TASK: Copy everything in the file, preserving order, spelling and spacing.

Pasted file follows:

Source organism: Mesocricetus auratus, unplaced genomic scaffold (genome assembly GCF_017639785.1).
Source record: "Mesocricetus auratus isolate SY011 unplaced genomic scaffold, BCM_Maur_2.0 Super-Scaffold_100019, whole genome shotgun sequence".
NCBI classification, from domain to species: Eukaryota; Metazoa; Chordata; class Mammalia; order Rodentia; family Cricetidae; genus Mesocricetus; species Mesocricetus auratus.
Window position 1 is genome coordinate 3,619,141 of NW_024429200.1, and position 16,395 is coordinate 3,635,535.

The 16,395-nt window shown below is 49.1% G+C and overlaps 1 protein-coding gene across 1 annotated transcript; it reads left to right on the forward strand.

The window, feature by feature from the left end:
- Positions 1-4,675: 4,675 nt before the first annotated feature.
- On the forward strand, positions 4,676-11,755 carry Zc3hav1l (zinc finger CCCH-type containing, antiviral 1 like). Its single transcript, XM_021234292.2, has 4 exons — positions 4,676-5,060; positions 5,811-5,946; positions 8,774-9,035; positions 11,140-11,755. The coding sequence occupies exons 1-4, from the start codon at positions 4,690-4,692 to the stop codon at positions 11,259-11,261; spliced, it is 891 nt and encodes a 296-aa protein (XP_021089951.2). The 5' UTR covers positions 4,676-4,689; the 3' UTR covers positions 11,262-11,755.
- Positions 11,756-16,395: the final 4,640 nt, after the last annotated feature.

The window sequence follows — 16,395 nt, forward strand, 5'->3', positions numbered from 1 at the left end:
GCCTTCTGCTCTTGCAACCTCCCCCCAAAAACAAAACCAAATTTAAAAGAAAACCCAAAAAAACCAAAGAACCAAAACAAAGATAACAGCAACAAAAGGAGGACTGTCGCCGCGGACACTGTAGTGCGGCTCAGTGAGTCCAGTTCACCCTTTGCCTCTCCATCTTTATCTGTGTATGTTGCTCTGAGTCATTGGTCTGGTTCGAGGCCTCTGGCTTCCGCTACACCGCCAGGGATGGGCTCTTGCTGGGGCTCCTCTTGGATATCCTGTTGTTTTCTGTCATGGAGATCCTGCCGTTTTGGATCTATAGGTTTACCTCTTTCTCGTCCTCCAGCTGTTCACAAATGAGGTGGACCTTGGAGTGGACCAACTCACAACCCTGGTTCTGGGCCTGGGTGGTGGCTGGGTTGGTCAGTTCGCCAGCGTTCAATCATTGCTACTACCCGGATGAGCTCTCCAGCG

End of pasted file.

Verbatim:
Source organism: Mesocricetus auratus, unplaced genomic scaffold (genome assembly GCF_017639785.1).
Source record: "Mesocricetus auratus isolate SY011 unplaced genomic scaffold, BCM_Maur_2.0 Super-Scaffold_100019, whole genome shotgun sequence".
NCBI classification, from domain to species: Eukaryota; Metazoa; Chordata; class Mammalia; order Rodentia; family Cricetidae; genus Mesocricetus; species Mesocricetus auratus.
Window position 1 is genome coordinate 3,619,141 of NW_024429200.1, and position 16,395 is coordinate 3,635,535.

The 16,395-nt window shown below is 49.1% G+C and overlaps 1 protein-coding gene across 1 annotated transcript; it reads left to right on the forward strand.

The window, feature by feature from the left end:
- Positions 1-4,675: 4,675 nt before the first annotated feature.
- On the forward strand, positions 4,676-11,755 carry Zc3hav1l (zinc finger CCCH-type containing, antiviral 1 like). Its single transcript, XM_021234292.2, has 4 exons — positions 4,676-5,060; positions 5,811-5,946; positions 8,774-9,035; positions 11,140-11,755. The coding sequence occupies exons 1-4, from the start codon at positions 4,690-4,692 to the stop codon at positions 11,259-11,261; spliced, it is 891 nt and encodes a 296-aa protein (XP_021089951.2). The 5' UTR covers positions 4,676-4,689; the 3' UTR covers positions 11,262-11,755.
- Positions 11,756-16,395: the final 4,640 nt, after the last annotated feature.

The window sequence follows — 16,395 nt, forward strand, 5'->3', positions numbered from 1 at the left end:
GCCTTCTGCTCTTGCAACCTCCCCCCAAAAACAAAACCAAATTTAAAAGAAAACCCAAAAAAACCAAAGAACCAAAACAAAGATAACAGCAACAAAAGGAGGACTGTCGCCGCGGACACTGTAGTGCGGCTCAGTGAGTCCAGTTCACCCTTTGCCTCTCCATCTTTATCTGTGTATGTTGCTCTGAGTCATTGGTCTGGTTCGAGGCCTCTGGCTTCCGCTACACCGCCAGGGATGGGCTCTTGCTGGGGCTCCTCTTGGATATCCTGTTGTTTTCTGTCATGGAGATCCTGCCGTTTTGGATCTATAGGTTTACCTCTTTCTCGTCCTCCAGCTGTTCACAAATGAGGTGGACCTTGGAGTGGACCAACTCACAACCCTGGTTCTGGGCCTGGGTGGTGGCTGGGTTGGTCAGTTCGCCAGCGTTCAATCATTGCTACTACCCGGATGAGCTCTCCAGCG